Making the best of bad situations is sometimes easier said than done, but in the case of Covid-19-related disruptions to personal, professional, and spiritual lives, we’re all having to adjust to changing circumstances daily.
For choral musicians, uncertainty reigns as we are transitioning from the chaos of the end of the spring semester and turning our attention to a 2020-21 season/school year that may not include choral music as we’ve known it our entire lives. This was brought into clear focus when the American Choral Directors Association (ACDA) in conjunction with the National Association of Teachers of Singing (NATS) produced a webinar that sent shockwaves through the choral community in early May, 2020.
While we are justifiably nervous about what our jobs might look like, especially since most of us are at the mercy of decision makers above us in schools, churches, and government offices, we are not entirely powerless. While the phrase goes, “You can’t make chicken salad out of chicken shit,” we can certainly be gathering the ingredients while we wait for the excrement to pass.
This downtime could be a great opportunity for us to be creatively considering opportunities for our choirs that we might not otherwise have time to PLAN and coordinate.
Choirs expect to prepare and perform four concerts each year (fall, Christmas/holiday, midwinter, and spring), and our audiences and administrators share the same expectation. If that’s the baseline, what more can we offer our people to keep them motivated, and ourselves challenged?
Proposed Possible Projects
- Choirs love to travel, even if the destination isn’t tropical. Find a choir within driving distance and partner to share a concert, or do a ‘home and home’ where you travel to them one year and they come to you the next. This allows you to pool resources to hire instrumentalists if you’d like, and certainly affords your singers an opportunity to perform some repertoire that might not be suitable for a single choir (like a Mass or other multi-movement work).
- If you have funds and time, a regional, national, or international tour can be an incredible opportunity for a choir to bond, and these types of travel create lifelong memories for our singers.
- Professional recording projects can really galvanize a choir. The intensity of the preparation required to get a stellar recording (which we all want) is great for building discipline and cohesion within a group. While CD’s are a little 1998, YouTube is in the palm of everyone’s hand – literally. That said, professional engineering averages about $200/track for audio recording, mixing, and mastering, making CD production and sales a possible fundraiser to offset your recording costs. Alternatively, you could just go the free route and make your own audio recordings to post online, though I would recommend having someone create a picture slideshow of images that relate to your piece – watching a choir stand on risers and sing isn’t the most visually-engaging for viewers – and you are almost guaranteed to have someone in your choir who has the video editing skills to do this for you.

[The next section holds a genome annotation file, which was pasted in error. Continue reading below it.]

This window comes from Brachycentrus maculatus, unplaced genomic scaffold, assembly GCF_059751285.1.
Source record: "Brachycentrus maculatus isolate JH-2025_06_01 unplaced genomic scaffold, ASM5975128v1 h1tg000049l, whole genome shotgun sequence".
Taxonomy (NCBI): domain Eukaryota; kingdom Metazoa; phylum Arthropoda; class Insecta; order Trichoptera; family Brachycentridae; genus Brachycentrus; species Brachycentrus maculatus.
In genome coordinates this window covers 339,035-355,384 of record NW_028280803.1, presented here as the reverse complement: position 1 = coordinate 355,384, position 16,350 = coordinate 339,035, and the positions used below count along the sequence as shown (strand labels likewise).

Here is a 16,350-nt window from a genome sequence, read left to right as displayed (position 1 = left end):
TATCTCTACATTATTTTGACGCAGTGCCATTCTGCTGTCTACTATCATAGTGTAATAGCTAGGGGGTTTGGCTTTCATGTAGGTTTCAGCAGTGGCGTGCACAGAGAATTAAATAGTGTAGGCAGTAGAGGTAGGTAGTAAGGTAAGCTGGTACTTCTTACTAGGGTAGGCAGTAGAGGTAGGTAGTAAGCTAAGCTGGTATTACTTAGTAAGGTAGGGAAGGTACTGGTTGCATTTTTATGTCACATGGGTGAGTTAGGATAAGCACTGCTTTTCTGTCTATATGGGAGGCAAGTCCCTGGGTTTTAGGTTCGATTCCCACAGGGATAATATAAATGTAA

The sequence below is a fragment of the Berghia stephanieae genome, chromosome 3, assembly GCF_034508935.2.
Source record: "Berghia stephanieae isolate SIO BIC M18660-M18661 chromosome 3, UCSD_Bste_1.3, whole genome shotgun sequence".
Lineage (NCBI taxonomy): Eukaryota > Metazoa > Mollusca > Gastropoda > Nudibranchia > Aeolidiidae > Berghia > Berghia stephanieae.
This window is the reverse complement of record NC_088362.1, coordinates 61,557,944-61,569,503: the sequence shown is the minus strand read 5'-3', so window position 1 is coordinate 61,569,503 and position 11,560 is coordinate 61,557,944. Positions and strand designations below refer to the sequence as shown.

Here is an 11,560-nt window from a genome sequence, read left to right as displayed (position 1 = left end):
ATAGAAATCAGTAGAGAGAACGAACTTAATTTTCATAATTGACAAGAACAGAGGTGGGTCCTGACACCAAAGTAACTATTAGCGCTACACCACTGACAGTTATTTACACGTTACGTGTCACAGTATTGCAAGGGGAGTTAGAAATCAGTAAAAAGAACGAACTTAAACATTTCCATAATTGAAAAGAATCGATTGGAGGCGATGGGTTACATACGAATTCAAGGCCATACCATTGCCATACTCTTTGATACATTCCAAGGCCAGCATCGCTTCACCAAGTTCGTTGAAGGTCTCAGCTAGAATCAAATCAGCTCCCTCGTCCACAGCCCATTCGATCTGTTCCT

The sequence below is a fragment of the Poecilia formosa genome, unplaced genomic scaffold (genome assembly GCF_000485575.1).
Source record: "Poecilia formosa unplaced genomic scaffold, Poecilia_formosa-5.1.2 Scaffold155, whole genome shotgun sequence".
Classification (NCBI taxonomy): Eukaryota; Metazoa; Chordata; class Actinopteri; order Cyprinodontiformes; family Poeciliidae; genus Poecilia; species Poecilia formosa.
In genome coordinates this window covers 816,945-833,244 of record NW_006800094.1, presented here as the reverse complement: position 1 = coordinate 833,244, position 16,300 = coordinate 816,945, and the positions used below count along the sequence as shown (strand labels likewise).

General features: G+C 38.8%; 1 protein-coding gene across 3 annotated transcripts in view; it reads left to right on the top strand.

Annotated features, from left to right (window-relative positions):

- Recordings are also useful for auditions for state conference performance opportunities.
- Guest Artist/Commission
- When we think about commissioning new pieces, big-name national composers usually come to mind: Eric Whitacre, Z. Randall Stroope, Morten Lauridsen, and others. And while those well-known composers bring excitement and a guarantee an incredible piece of music and an even better live experience if you can bring them in to be with your choir for the premier, the financial costs are higher, and their availability to accept new commissions is generally years out. The good news is you might have some time now to plan for a 2022 event that features a new piece written especially for your choir by a name they’ll all recognize.
- But large financial investments and two or three years of waiting aren’t necessarily required. Composers all over the country are working every day to bring new music to our ensembles, and are equally worthy of our commission dollars. Even better for us, we can get quality, new, custom music for our choirs at a fraction of the price of those headliner names.
- In either case, make an effort to bring the composer to your performance for a residency. Two days is enough for your singers to interact with the composer, get their feedback in rehearsal, and to interact casually. Ask them to give a pre-concert talk, and if they’re a pianist, consider asking them to accompany the premier.
- Pro tip: get a frame and a mat to give as a gift. Frame the concert program and have your singers sign the mat as a commemorative memento for your guest artist.
This isn’t an exhaustive list by any means, but maybe some of these ideas will spark other thoughts in your mind as you think about how to maximize our time away from our choirs as we dream, and then PLAN for incredible experiences when we are reunited with our singers.
I’d love to hear your ideas! Email me at firstname.lastname@example.org or find me on social media!